The priest-poet Gerard Manley Hopkins (1844-1889), born in the county of Essex, in England, wrote the poem The Wreck of the Deutschland in 1875, which is the year when the ship called “Deutschland” departed from Bremen to the United States of America (stanza 12) and was wrecked in the Thames Estuary (stanza 21 – line 3) when it “beat the bank down with her bows and ..
. keel” (stanza 14 – line 5) in the middle of a very violent storm (stanza 11; stanza 13). Many people died in this tragedy, among them five devout Franciscan nuns, whose deaths motivated Gerard Hopkins to write this beautiful and complex memorial poem which I analyze below.The Wreck of the Deutschland is a long poetic composition written in English, made up of thirty-five stanzas, which are duly numbered in order, and divided in two parts: the first includes the ten initial stanzas, and the second part consists of the twenty-five remaining ones.
All the stanzas consist of eight lines, which do not keep to a pattern regarding the number of syllables. Like all Hopkins’s mature poems, its theme is the sometimes fearful but always glorious presence of God.The first part of the poem reveals the strong influence of religion on Hopkins, who decided to abandon the Anglican church in order to become a Jesuit priest and dedicate himself to the Roman Catholic religion, as well as showing the close and intense connection between his soul and God. In this first part, the poet reveres God (stanza 1 – lines 1 to 4; stanza 5 – line 8; stanza 8 – line 7; stanza 9 – line 1) and depicts the insignificance of human beings in the face of celestial powers (stanza 4), reinforcing the idea that God can create human beings (stanza 1 – line 5) but can also punish (stanza 9 – line 3) or even deprive them of their lives (stanza 1 – line 4) by means of the forces of nature (stanza 6; stanza 9 – line 4).
Hopkins finishes the tenth stanza by praying to God for mercy and leniency, besides venerating and reiterating the importance of divine images.Devotion to God is the main theme of the first part of the poem. Nevertheless, religiosity is vehemently present throughout the poem. It is noticeable that God and Jesus Christ are mentioned in twenty-one stanzas of the poem, and there are references to sacred figures (Saint Paul, the Virgin Mary, Saint Francis, Saint Peter, Saint Gertrude) and to biblical facts and characters (such as Cain and Abel) in practically all the stanzas.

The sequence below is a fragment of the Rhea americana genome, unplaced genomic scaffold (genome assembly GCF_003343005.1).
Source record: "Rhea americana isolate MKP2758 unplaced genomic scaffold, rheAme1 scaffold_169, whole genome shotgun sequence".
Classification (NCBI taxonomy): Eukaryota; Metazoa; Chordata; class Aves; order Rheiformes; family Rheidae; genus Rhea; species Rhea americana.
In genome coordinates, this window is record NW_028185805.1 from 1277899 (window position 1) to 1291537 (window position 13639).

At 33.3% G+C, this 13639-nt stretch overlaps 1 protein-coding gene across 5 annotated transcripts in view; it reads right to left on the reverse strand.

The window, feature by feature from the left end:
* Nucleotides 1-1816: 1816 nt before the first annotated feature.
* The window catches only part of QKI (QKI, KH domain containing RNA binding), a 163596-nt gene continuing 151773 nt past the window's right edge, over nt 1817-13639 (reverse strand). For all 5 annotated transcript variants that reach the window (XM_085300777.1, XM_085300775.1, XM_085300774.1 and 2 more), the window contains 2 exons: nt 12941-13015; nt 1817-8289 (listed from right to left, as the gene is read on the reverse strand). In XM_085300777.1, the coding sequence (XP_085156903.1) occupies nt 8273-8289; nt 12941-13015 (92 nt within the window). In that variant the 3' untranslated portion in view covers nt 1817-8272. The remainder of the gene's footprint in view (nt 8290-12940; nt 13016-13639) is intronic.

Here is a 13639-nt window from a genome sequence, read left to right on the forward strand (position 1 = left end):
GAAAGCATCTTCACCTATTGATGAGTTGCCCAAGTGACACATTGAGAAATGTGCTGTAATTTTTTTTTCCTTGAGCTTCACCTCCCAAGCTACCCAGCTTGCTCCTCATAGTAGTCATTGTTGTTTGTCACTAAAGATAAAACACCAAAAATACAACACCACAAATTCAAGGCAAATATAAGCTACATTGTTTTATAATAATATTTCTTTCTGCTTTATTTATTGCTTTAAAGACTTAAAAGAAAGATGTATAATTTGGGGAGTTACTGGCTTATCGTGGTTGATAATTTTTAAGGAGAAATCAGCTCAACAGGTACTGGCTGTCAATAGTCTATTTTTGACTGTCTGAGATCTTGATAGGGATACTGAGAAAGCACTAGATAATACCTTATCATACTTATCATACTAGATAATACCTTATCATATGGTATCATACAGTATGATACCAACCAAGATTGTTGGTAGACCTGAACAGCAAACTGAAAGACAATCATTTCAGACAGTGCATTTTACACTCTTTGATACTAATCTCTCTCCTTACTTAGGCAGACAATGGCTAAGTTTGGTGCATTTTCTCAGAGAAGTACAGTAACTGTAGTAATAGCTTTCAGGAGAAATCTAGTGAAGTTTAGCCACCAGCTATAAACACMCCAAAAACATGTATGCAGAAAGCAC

Nonetheless, the second part of The Wreck of the Deutschland focuses more on the details of the sinking itself and all the anguish generated by the disaster. The supernatural and religious aspects only appear in this part when it is necessary to demonstrate the consequences of the celestial forces’ power on human beings (stanza 17; stanza 28; stanza 32) and to reinvigorate the feeling of grief. The author reserves the second part to describe the circumstances in which the accident happened (stanzas from 11 to 17), to pay tribute to the five nuns (stanzas from 19 to 23), to expose the victims’ feelings of pain, sorrow, and suffering (stanzav18), to deal with death (stanza 25), to meditate on the shipwreck (stanza 29), and to pray for the “penitent spirits” (stanza 33). The details about the moments of terror in the ship are deeply portrayed, such as in stanza 16, leading the reader to become strongly touched during the reading of the verses.
The poem ends reinforcing the importance and supremacy of God. The last stanza evokes the divine blessing in order to avoid other catastrophes and also asks for protection for the British people’s souls, families and homes.The poet used a particular writing style to spread a tense atmosphere in the poem. The intense rhetoric of The Wreck of the Deutschland demonstrates Hopkins’s high level of intellectuality.